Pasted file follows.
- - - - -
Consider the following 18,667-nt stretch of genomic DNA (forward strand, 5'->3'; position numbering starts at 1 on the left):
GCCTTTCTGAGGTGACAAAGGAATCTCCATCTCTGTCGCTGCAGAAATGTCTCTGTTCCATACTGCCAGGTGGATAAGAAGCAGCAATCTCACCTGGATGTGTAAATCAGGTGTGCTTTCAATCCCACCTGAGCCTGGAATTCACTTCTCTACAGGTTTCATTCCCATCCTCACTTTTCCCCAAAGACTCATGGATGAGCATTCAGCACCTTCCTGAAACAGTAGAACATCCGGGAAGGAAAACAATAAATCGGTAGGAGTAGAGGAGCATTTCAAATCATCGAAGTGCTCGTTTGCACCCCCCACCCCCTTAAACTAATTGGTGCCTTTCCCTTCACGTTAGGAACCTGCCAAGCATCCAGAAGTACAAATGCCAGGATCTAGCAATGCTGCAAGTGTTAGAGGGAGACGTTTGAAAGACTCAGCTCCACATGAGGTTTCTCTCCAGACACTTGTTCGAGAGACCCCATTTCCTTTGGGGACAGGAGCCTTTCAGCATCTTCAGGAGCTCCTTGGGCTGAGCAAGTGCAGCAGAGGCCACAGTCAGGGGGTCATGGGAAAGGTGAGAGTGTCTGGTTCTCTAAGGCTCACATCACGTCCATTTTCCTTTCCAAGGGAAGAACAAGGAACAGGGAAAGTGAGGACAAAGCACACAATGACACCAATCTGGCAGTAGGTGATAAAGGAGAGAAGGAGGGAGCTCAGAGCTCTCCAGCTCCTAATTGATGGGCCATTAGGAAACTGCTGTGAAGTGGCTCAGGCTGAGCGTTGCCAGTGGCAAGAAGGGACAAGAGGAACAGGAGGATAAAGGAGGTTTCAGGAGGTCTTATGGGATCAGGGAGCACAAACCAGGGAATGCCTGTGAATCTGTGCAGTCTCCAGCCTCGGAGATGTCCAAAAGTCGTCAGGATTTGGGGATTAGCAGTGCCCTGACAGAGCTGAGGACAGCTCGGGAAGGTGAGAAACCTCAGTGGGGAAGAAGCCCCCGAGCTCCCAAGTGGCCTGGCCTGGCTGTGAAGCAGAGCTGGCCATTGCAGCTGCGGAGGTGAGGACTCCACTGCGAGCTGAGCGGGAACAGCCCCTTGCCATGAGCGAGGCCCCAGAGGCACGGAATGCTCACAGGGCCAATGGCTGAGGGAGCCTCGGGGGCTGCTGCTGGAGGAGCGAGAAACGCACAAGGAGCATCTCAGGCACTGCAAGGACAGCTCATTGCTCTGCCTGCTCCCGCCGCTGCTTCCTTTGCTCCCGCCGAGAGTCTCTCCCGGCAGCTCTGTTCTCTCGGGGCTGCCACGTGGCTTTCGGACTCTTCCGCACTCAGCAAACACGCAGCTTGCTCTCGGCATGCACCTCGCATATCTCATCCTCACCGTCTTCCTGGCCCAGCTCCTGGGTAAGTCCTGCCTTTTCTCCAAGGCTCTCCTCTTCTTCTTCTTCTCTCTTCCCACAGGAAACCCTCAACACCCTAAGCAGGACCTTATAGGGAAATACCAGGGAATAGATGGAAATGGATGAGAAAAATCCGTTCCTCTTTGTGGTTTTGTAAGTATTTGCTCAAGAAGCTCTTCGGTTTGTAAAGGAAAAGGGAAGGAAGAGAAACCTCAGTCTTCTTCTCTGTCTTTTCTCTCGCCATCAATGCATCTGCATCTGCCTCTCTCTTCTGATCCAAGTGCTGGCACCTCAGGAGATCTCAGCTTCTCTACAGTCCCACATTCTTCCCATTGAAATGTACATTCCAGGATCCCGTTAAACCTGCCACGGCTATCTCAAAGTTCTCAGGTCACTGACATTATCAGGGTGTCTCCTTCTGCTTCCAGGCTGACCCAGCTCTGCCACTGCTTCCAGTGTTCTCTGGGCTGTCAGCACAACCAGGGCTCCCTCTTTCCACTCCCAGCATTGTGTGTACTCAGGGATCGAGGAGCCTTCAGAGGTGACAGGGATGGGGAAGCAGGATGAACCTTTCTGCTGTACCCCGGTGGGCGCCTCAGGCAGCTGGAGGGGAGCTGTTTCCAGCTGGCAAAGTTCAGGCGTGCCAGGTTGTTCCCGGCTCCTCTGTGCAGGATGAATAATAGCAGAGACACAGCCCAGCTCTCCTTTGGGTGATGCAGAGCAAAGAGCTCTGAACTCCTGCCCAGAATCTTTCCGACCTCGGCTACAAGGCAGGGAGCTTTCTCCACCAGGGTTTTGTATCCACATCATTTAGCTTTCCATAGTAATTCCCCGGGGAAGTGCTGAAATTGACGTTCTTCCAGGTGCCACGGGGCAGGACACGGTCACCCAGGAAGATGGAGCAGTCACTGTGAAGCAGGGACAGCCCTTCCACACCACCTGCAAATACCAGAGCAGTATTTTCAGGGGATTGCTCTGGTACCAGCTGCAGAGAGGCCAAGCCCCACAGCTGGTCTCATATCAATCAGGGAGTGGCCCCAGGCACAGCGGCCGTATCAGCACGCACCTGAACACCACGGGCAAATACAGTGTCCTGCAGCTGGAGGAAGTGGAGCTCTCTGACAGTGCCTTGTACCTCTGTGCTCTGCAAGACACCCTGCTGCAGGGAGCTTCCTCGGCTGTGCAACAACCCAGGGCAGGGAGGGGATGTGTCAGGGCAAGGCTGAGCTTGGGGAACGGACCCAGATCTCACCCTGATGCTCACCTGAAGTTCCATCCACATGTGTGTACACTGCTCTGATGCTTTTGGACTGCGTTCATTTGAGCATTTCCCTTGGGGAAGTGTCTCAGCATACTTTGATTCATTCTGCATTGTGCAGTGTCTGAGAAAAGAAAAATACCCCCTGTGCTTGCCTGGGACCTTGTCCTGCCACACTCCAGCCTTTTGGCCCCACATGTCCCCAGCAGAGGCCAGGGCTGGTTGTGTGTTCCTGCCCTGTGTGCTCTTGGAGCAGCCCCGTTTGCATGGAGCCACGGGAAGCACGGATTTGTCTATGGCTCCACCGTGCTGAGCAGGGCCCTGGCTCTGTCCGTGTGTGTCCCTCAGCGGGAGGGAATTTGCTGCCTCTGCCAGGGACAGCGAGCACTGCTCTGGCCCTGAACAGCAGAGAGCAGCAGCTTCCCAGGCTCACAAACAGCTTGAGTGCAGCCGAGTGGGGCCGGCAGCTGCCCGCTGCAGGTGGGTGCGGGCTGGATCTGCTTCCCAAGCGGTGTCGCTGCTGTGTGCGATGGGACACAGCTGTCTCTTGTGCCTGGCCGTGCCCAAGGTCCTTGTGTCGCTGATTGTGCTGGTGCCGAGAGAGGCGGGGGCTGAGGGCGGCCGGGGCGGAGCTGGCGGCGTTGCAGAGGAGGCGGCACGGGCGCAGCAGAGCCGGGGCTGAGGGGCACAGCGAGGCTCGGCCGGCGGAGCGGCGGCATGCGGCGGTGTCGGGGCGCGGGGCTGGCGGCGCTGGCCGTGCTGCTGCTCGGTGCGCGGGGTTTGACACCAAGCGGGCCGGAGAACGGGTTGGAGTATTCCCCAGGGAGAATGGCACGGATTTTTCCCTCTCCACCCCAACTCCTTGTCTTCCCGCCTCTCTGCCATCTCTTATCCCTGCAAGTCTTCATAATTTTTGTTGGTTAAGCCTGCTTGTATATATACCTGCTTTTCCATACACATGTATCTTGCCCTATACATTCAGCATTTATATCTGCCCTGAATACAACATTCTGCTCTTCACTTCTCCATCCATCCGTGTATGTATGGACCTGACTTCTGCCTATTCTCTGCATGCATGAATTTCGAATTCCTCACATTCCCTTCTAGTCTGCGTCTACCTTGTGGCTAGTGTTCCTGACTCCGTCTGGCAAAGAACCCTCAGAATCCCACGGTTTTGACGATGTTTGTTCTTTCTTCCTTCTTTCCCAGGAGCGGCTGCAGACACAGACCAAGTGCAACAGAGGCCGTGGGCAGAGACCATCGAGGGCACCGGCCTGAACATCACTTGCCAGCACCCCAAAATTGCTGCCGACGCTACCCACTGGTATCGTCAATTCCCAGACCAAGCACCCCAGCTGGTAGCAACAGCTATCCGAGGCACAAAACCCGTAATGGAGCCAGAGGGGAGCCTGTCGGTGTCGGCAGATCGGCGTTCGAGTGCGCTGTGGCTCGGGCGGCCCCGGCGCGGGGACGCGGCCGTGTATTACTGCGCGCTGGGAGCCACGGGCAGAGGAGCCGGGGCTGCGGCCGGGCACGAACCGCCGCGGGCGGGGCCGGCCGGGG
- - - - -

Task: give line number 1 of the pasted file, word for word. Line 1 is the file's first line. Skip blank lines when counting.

Consider the following 18,667-nt stretch of genomic DNA (forward strand, 5'->3'; position numbering starts at 1 on the left):